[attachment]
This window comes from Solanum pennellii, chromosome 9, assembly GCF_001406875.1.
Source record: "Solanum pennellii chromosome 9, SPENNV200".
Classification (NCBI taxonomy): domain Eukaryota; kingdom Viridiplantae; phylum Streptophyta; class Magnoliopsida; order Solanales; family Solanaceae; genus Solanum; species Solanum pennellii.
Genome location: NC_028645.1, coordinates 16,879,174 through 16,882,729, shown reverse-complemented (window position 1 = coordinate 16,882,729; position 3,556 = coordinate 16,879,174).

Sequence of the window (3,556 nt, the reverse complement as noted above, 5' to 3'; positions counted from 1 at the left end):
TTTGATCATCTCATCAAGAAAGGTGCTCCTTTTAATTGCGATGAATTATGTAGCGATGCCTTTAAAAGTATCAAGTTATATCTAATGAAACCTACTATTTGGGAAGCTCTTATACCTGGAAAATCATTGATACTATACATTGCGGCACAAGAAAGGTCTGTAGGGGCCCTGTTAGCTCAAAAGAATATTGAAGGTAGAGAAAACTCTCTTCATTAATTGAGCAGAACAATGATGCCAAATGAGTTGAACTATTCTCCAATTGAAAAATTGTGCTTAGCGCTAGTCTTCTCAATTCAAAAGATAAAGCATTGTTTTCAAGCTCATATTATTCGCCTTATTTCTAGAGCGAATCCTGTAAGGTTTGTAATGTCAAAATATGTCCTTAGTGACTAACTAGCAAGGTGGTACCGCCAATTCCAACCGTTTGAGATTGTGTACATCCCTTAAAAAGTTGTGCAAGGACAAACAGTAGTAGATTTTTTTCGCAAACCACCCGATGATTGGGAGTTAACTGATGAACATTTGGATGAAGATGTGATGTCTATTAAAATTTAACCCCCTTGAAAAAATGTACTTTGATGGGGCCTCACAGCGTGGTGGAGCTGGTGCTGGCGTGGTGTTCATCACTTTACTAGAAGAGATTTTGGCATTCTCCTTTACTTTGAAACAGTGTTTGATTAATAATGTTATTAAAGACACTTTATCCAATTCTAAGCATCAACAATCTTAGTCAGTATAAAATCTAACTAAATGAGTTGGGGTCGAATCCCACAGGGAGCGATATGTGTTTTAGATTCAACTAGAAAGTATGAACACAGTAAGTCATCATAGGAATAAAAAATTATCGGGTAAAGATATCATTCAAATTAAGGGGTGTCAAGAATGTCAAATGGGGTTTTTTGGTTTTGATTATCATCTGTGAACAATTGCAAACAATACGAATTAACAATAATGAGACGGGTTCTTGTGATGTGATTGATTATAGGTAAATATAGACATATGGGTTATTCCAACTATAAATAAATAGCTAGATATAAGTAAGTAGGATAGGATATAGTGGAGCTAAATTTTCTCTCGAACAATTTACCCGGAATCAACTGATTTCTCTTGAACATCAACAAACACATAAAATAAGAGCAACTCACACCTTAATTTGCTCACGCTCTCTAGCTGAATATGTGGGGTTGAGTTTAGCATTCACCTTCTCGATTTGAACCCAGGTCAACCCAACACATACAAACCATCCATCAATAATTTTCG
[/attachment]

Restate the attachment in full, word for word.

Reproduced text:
This window comes from Solanum pennellii, chromosome 9, assembly GCF_001406875.1.
Source record: "Solanum pennellii chromosome 9, SPENNV200".
Classification (NCBI taxonomy): domain Eukaryota; kingdom Viridiplantae; phylum Streptophyta; class Magnoliopsida; order Solanales; family Solanaceae; genus Solanum; species Solanum pennellii.
Genome location: NC_028645.1, coordinates 16,879,174 through 16,882,729, shown reverse-complemented (window position 1 = coordinate 16,882,729; position 3,556 = coordinate 16,879,174).

Sequence of the window (3,556 nt, the reverse complement as noted above, 5' to 3'; positions counted from 1 at the left end):
TTTGATCATCTCATCAAGAAAGGTGCTCCTTTTAATTGCGATGAATTATGTAGCGATGCCTTTAAAAGTATCAAGTTATATCTAATGAAACCTACTATTTGGGAAGCTCTTATACCTGGAAAATCATTGATACTATACATTGCGGCACAAGAAAGGTCTGTAGGGGCCCTGTTAGCTCAAAAGAATATTGAAGGTAGAGAAAACTCTCTTCATTAATTGAGCAGAACAATGATGCCAAATGAGTTGAACTATTCTCCAATTGAAAAATTGTGCTTAGCGCTAGTCTTCTCAATTCAAAAGATAAAGCATTGTTTTCAAGCTCATATTATTCGCCTTATTTCTAGAGCGAATCCTGTAAGGTTTGTAATGTCAAAATATGTCCTTAGTGACTAACTAGCAAGGTGGTACCGCCAATTCCAACCGTTTGAGATTGTGTACATCCCTTAAAAAGTTGTGCAAGGACAAACAGTAGTAGATTTTTTTCGCAAACCACCCGATGATTGGGAGTTAACTGATGAACATTTGGATGAAGATGTGATGTCTATTAAAATTTAACCCCCTTGAAAAAATGTACTTTGATGGGGCCTCACAGCGTGGTGGAGCTGGTGCTGGCGTGGTGTTCATCACTTTACTAGAAGAGATTTTGGCATTCTCCTTTACTTTGAAACAGTGTTTGATTAATAATGTTATTAAAGACACTTTATCCAATTCTAAGCATCAACAATCTTAGTCAGTATAAAATCTAACTAAATGAGTTGGGGTCGAATCCCACAGGGAGCGATATGTGTTTTAGATTCAACTAGAAAGTATGAACACAGTAAGTCATCATAGGAATAAAAAATTATCGGGTAAAGATATCATTCAAATTAAGGGGTGTCAAGAATGTCAAATGGGGTTTTTTGGTTTTGATTATCATCTGTGAACAATTGCAAACAATACGAATTAACAATAATGAGACGGGTTCTTGTGATGTGATTGATTATAGGTAAATATAGACATATGGGTTATTCCAACTATAAATAAATAGCTAGATATAAGTAAGTAGGATAGGATATAGTGGAGCTAAATTTTCTCTCGAACAATTTACCCGGAATCAACTGATTTCTCTTGAACATCAACAAACACATAAAATAAGAGCAACTCACACCTTAATTTGCTCACGCTCTCTAGCTGAATATGTGGGGTTGAGTTTAGCATTCACCTTCTCGATTTGAACCCAGGTCAACCCAACACATACAAACCATCCATCAATAATTTTCG